Ed Lopat told me about an unusual situation where an intentional pass would be called for: with the bases empty. This is a strategic move he used on occasion when the next batter was known to be a weak hitter and therefore easier to pitch to. He would do this with one out so a double play could be set up.
Now, there are a few instances where you would NOT even think of the intentional base on balls. One is, of course, when the batter, reaching first base, is a definite threat to steal—a speed demon. And of course, you would not issue an intentional pass when the next hitter is—well, a hitter and then some. For example, you wouldn’t dare walk Derek Jeter with Granderson up next, and look who’s behind Granderson—Teixeira, A-Rod, Robbie Cano—you’re just going to have to pitch to all of them and hope to get one of them out.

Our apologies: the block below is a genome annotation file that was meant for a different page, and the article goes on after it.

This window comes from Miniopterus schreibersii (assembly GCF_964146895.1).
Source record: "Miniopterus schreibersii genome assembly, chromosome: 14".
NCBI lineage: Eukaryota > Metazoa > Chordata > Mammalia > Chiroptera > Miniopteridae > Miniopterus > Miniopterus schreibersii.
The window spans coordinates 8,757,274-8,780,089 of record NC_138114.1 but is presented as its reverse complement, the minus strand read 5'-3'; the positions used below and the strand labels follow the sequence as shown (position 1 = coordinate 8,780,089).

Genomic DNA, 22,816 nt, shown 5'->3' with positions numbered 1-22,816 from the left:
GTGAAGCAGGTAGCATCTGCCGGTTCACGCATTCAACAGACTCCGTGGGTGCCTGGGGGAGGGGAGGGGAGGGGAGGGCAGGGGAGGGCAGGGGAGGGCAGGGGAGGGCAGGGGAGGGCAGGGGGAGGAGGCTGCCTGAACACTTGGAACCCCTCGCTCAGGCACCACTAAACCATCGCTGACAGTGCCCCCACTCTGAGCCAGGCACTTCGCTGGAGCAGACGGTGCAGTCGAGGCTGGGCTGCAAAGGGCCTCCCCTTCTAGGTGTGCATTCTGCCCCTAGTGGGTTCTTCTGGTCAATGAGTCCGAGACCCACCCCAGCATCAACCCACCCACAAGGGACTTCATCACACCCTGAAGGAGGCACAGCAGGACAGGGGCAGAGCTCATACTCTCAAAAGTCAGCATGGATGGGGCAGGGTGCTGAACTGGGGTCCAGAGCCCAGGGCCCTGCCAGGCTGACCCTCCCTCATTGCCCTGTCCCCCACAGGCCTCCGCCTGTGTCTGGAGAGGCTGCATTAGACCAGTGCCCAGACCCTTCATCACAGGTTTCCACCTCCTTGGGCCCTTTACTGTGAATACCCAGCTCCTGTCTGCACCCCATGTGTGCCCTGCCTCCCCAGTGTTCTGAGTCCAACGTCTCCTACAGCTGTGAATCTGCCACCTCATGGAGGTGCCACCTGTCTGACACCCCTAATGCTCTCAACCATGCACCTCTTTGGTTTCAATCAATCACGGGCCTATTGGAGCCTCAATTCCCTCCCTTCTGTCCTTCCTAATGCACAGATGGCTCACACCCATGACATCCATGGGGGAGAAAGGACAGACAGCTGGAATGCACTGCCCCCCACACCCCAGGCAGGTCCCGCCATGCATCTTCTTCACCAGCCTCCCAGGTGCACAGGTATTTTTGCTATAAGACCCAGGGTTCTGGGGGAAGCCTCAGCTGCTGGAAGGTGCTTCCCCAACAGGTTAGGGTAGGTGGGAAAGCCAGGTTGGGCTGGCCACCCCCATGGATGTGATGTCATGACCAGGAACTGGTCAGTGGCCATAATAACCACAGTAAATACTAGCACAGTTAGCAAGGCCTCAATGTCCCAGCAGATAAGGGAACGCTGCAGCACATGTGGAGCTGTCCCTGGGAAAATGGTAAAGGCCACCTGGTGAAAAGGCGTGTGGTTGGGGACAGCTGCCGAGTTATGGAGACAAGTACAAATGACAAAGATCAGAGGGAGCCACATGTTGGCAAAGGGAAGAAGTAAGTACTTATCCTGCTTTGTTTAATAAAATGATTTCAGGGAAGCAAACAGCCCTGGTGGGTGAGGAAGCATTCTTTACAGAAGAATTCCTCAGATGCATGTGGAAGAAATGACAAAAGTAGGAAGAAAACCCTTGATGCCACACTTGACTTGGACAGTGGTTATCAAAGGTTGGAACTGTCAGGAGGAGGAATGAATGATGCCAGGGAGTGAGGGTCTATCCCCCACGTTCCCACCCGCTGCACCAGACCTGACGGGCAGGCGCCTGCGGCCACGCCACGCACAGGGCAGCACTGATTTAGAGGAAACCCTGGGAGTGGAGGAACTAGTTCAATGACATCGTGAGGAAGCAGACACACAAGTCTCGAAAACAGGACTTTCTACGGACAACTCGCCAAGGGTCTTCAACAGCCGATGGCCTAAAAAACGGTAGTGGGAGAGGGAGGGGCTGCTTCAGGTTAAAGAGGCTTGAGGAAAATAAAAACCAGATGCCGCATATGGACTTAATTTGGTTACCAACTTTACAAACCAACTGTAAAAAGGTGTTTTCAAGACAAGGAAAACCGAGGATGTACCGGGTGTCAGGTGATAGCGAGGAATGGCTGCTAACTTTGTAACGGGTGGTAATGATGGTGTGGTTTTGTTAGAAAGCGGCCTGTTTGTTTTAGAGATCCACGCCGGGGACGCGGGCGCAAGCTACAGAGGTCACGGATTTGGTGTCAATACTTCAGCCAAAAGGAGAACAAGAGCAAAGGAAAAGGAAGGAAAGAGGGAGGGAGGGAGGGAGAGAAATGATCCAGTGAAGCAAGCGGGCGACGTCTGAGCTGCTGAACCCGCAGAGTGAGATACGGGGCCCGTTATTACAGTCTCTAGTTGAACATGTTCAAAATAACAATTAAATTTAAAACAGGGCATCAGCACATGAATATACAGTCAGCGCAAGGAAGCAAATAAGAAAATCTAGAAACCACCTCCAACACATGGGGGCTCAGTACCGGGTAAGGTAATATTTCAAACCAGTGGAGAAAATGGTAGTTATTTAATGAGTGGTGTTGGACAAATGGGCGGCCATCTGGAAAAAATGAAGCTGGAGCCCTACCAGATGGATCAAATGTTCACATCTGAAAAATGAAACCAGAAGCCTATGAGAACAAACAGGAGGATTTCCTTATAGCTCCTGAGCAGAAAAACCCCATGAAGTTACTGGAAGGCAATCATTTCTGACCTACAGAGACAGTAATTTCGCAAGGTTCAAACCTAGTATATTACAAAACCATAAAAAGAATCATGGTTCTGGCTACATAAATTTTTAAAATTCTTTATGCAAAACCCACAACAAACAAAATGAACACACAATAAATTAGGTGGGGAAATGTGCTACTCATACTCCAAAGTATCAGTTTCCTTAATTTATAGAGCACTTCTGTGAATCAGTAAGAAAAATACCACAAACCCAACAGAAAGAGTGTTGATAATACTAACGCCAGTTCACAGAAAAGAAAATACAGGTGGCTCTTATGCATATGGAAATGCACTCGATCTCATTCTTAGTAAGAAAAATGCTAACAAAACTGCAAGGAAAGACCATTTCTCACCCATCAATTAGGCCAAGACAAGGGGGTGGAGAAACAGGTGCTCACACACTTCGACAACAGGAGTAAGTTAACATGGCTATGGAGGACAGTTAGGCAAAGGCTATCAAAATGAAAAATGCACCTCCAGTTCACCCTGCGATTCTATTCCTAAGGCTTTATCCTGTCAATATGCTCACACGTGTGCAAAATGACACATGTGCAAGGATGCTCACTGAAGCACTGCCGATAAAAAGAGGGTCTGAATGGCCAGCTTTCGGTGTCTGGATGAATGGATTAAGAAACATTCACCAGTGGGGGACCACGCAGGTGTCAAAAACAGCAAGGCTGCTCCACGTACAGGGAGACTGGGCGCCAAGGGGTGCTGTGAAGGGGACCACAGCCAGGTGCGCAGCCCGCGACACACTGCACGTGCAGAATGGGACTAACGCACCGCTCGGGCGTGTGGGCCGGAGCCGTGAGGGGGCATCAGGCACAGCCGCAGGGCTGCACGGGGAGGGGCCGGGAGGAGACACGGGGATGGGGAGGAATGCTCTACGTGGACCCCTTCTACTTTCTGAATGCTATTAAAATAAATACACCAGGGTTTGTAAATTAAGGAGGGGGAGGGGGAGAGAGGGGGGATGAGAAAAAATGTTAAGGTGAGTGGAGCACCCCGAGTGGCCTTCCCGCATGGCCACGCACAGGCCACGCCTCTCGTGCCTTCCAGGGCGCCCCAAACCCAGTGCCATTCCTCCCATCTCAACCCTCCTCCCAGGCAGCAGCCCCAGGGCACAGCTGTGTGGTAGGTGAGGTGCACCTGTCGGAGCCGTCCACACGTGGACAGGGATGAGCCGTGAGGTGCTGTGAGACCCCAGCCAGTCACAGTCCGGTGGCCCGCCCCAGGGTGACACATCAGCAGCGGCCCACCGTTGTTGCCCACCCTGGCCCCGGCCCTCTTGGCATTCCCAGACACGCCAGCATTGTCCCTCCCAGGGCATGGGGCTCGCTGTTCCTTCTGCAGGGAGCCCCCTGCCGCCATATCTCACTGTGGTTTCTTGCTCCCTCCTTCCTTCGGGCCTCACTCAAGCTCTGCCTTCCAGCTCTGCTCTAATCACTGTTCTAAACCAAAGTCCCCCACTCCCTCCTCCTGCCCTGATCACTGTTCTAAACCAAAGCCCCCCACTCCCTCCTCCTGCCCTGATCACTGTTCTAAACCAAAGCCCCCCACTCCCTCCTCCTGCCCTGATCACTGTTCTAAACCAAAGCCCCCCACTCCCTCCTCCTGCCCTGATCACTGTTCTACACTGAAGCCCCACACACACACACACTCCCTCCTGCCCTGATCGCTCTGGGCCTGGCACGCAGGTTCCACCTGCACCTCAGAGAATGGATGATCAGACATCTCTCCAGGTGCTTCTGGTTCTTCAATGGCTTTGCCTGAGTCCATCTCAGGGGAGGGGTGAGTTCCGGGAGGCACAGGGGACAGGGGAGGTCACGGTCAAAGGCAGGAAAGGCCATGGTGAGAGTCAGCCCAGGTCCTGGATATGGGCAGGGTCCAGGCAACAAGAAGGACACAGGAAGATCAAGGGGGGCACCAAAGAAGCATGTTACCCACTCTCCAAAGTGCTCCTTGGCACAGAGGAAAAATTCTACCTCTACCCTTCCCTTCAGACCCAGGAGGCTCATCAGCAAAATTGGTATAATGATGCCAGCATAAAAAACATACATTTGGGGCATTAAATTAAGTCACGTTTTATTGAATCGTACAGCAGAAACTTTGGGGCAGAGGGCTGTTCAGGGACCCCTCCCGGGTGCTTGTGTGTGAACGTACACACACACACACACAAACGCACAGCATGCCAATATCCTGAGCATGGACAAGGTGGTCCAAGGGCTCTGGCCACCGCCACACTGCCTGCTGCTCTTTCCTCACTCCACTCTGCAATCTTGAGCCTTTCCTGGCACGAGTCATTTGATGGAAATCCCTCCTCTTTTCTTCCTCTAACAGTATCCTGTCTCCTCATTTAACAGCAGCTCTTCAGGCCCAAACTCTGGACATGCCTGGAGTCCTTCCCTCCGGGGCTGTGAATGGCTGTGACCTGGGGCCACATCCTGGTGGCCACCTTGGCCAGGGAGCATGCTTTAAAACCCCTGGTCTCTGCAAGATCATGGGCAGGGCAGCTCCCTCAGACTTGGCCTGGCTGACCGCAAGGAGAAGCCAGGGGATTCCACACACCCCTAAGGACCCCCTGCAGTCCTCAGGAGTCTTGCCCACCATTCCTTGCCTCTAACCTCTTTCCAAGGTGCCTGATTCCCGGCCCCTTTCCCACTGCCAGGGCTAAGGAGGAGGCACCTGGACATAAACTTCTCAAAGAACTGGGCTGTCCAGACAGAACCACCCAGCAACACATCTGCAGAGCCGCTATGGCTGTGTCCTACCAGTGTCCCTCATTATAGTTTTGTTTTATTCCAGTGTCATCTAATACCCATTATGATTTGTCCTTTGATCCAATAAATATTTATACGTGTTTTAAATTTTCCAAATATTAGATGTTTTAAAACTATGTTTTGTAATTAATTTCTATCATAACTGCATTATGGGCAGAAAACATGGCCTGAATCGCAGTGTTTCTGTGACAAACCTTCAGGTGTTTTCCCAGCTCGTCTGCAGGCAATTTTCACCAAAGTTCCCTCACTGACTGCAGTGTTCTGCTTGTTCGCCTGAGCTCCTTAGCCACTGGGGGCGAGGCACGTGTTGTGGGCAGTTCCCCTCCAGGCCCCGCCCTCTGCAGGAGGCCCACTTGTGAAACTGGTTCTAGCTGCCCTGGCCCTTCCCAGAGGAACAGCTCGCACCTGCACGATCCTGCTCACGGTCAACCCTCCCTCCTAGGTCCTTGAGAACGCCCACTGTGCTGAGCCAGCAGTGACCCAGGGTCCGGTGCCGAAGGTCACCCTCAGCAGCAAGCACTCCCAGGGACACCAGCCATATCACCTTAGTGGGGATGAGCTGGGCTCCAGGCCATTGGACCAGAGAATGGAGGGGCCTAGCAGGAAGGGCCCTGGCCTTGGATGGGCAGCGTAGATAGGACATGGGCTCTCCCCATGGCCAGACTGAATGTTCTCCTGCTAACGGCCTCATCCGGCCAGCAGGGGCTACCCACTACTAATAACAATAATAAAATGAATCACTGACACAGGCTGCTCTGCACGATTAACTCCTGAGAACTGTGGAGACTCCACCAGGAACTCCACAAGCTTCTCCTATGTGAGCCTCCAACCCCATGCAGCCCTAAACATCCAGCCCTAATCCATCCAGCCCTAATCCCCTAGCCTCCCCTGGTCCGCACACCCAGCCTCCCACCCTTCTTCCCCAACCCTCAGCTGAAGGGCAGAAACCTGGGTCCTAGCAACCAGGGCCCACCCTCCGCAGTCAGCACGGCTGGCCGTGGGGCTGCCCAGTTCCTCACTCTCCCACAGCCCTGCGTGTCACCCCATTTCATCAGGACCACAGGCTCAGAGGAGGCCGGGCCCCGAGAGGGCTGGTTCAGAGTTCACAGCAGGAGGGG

I for one did not like to issue any kind of base on balls, intentional or otherwise. If anyone wanted to get on base against me, he had to earn it. There were times when I would be facing a dangerous hitter with one base empty—and I refused to walk the batter. I wanted to pitch to him. I wanted to challenge him, make him go after what I wanted him to hit, and if he hit nothing but air so much the better. One time Lopat and I were talking about what to do with a 3-0 count on the batter (which I usually inherited) bases loaded, one out late in the game, and I said no way, I am NOT going to walk that guy. I’d go for a 3-1 count, give the guy a pitch that he would have to foul off if not miss it altogether, and with a 3-1 count I’d have a little breathing room and could figure out how to send him back to the bench foaming at the mouth!
Strategic pitching 201. 8)